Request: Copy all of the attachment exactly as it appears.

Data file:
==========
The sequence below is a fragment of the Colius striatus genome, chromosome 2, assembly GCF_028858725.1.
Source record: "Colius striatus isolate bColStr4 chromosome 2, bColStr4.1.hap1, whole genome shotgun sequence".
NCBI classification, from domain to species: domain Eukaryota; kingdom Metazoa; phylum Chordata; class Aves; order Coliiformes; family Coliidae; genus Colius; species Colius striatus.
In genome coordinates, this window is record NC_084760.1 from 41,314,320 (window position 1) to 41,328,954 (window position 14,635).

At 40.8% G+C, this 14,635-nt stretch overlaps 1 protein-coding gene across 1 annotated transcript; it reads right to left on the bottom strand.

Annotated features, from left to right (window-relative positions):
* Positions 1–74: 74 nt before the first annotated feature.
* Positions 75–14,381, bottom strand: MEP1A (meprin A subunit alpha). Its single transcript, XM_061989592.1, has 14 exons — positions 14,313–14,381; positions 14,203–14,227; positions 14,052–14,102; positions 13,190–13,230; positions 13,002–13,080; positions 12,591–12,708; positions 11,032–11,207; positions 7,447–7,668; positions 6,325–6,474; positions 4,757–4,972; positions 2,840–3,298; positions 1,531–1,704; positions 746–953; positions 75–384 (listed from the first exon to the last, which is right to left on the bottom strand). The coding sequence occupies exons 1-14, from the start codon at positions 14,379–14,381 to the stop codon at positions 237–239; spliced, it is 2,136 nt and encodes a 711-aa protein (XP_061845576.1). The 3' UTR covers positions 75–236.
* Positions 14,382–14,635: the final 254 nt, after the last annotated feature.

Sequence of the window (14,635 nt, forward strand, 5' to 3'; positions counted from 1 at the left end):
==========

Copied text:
The sequence below is a fragment of the Colius striatus genome, chromosome 2, assembly GCF_028858725.1.
Source record: "Colius striatus isolate bColStr4 chromosome 2, bColStr4.1.hap1, whole genome shotgun sequence".
NCBI classification, from domain to species: domain Eukaryota; kingdom Metazoa; phylum Chordata; class Aves; order Coliiformes; family Coliidae; genus Colius; species Colius striatus.
In genome coordinates, this window is record NC_084760.1 from 41,314,320 (window position 1) to 41,328,954 (window position 14,635).

At 40.8% G+C, this 14,635-nt stretch overlaps 1 protein-coding gene across 1 annotated transcript; it reads right to left on the bottom strand.

Annotated features, from left to right (window-relative positions):
* Positions 1–74: 74 nt before the first annotated feature.
* Positions 75–14,381, bottom strand: MEP1A (meprin A subunit alpha). Its single transcript, XM_061989592.1, has 14 exons — positions 14,313–14,381; positions 14,203–14,227; positions 14,052–14,102; positions 13,190–13,230; positions 13,002–13,080; positions 12,591–12,708; positions 11,032–11,207; positions 7,447–7,668; positions 6,325–6,474; positions 4,757–4,972; positions 2,840–3,298; positions 1,531–1,704; positions 746–953; positions 75–384 (listed from the first exon to the last, which is right to left on the bottom strand). The coding sequence occupies exons 1-14, from the start codon at positions 14,379–14,381 to the stop codon at positions 237–239; spliced, it is 2,136 nt and encodes a 711-aa protein (XP_061845576.1). The 3' UTR covers positions 75–236.
* Positions 14,382–14,635: the final 254 nt, after the last annotated feature.

Sequence of the window (14,635 nt, forward strand, 5' to 3'; positions counted from 1 at the left end):